A blend of polyphenols known as SINETROL (anthocyanins, flavonoids and caffeine) appear to influence Phosphodiesterase (PDE) enzymes via inhibition, which in a whole-cell culture can influence AMPK activation in a similar manner as resveratrol.[12] When tested in vitro, this SINETROL mixture at 0.01% was able to inhibit an average of 97+/-1% of active PDE, while the same dose of caffeine inhibited 56+/-5% and two of the bioactives in SINETROL (Naringin and Cyanidin-3-Glucoside) inhibited 87+/-6% and 99+/-8% at the same concentration.[13] SINETROL by itself is able to increase free fatty acid release from fat cells in vitro, to about twice the level of Guarana (12% caffeine) but to lesser extents than theopylline and Isoproterenol; concentrations varied with these two making direct comparisons difficult.[13]

It is possible that grapefruit polyphenols act on phosphodiesterase enzymes (PDEs) and inhibit them, which would increase activity of AMPK and increase glucose uptake into cells. A mechanistic chain somewhat similar to the wine polyphenol resveratrol

3.2. Interventions

One study in rats using isolated Nootkatone noted an increase in measured VO2 and metabolic rate, without significantly influencing respiratory quotient (percentage of energy coming from lipids or glucose).[3] Elsewhere in this study, rats were fed Nootkatone at 0.1-0.3% of the diet by weight and the expected increase in diet-induced obesity was significantly attenuated (with high fat control being increase to 187% of baseline bodyweight and Nootkatone at 0.1, 0.2, and 0.3% of the diet reducing this increase to 162%, 160%, and 147%).[3]

A human study using overweight/obese subjects that were otherwise healthy compared a control diet to a diet with a moderate amount of grapefruit (one half of a fresh Rio-Red grapefruit with each of three meals) for 6 weeks, and noted that grapefruit consumption was associated with modest weight loss (-0.61+/-2.23 kg) that came with a modest decrease in blood pressure (−3.21+/-10.13 mmHg) while no changes occurred in control.[14] Self-reported intake as assessed by 24-hour dietary recall did not differ between groups, and estimated intake of Naringenin and Hesperiden was 146.2mg and 1.57mg daily.[14] A later study in obese persons compared solid grapefruit with grapefruit juice and a third group with grapefruit capsules of 500mg extract (blinded) noted that over the course of 2 weeks that all groups were able to lose weight with 1.1kg (capsules) 1.5kg (juice) and 1.6kg (fruit).[15] The fruit was significantly more effective than placebo at weight loss while the other two groups trended towards being more effective, and this trend toward increased efficacy also appeared to hold for blood pressure (although did not reach statistical significance).[15]

One study using a SINETROL mixture (grapefruit polyphenols, anthocyanins, caffeine) noted that this mixture, when taken by healthy overweight/obese persons at 1.4g daily (four capsules of 350mg) over 12 weeks had their BMI reduced by 2.2+/-0.9 points from a baseline status of 28.1+/-2.45, which was accompanied by a reduction of their body fat percentage from 30.7+/-1.9% to 29.0+/-0.8% at 4 weeks (5.4% reduction) and 25.9+/-1.0% (15.6% reduction) at 12 weeks; this study did not disclose any affiliations with the patent owners or producers of SINETROL.[13]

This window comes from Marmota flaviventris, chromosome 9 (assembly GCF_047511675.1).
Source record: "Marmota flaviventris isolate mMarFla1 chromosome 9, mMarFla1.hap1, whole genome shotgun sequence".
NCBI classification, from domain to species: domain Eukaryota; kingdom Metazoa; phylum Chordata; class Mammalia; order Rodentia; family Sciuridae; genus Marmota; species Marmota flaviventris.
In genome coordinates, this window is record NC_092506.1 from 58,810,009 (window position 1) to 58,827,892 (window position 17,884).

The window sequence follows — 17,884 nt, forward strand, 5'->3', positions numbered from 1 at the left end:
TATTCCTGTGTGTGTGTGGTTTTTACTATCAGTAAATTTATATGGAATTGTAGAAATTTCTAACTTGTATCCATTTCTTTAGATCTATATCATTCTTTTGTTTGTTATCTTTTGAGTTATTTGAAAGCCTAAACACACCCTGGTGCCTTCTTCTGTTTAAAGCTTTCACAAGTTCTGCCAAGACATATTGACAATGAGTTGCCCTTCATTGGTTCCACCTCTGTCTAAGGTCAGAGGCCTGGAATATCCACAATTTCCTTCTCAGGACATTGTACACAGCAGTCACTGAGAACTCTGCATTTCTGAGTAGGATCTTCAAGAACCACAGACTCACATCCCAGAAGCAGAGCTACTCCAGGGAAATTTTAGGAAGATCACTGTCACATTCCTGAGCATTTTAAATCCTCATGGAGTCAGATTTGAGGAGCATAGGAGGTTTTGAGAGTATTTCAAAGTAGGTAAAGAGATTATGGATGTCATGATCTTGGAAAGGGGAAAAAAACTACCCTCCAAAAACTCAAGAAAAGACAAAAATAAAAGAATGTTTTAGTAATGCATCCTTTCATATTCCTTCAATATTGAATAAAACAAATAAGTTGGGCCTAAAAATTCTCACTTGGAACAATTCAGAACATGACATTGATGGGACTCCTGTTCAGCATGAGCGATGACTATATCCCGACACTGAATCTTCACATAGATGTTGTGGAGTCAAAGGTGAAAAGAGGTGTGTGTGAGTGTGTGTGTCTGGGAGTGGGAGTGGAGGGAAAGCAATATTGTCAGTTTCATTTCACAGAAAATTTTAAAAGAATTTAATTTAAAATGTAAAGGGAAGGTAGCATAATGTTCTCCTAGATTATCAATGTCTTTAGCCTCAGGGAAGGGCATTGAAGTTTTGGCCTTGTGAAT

Grapefruit polyphenols do appear to be effective at reducing bodyweight, reliably but not outright potently. The efficacy of grapefruit polyphenols in reducing body weight may be better if consumed via the grapefruit itself (possibly through fibers also acting) and appear to be synergistic with anthocyanins (blue-red pigments in fruits like berries)

4Interactions with Neurology

4.1. Depression

Hesperidin, a flavonoid glycoside found in grapefruit, appears to have anti-depressant effects in mice when injected at doses of 0.3mg/kg and appears to be mediated by serotonergic mechanisms as it is inhibited by serotonin receptor antagonists and when serotonin synthesis is inhibited, and 0.1mg/kg is augmented with selective serotonin reuptake inhibitors (SSRIs).[16]

4.2. Neuroprotection

In a study screening Traditional Chinese Medicine for bioactives, Naringenin was found to induce GRP78 (an endoplasmic reticulum protein) in a dose-dependent manner up to 3-fold luciferase activity at 0.2mM and showing statistically significant effects at 0.05mM; naringin and glycyrrhizic/glycerrhezic acids were all found to be inactive.[17] Subsequently, Naringenin was found to suppress protein aggregation in HeLa-tetQ97 cells and in cells expressing EGFP-polyQ97 (as GRP78 reduces aggregation[18]), suggesting Naringenin may be useful for neural diseases associated with polyglutamine aggregation.[17]


Hesperidin, a flavonoid glycoside from Grapefruit, appears to be associated with increased longevity in yeast related to its anti-oxidant abilities.[19] This was observed to occur with 5uM and 10uM concentrations, and was not associated with Hesperitin (the aglycone of Hesperidin) implicating the sugar moiety on C-7 of hesperitin as critical to the observed effects; and the gene UTH1 (not present in humans) appears to be implicated in the yeast, although in vitro assays suggested induction of both SIRT1 and Superoxide Dismutase which may have relevance to humans.[19]

Too preliminary to draw any conclusions

6Exercise and Performance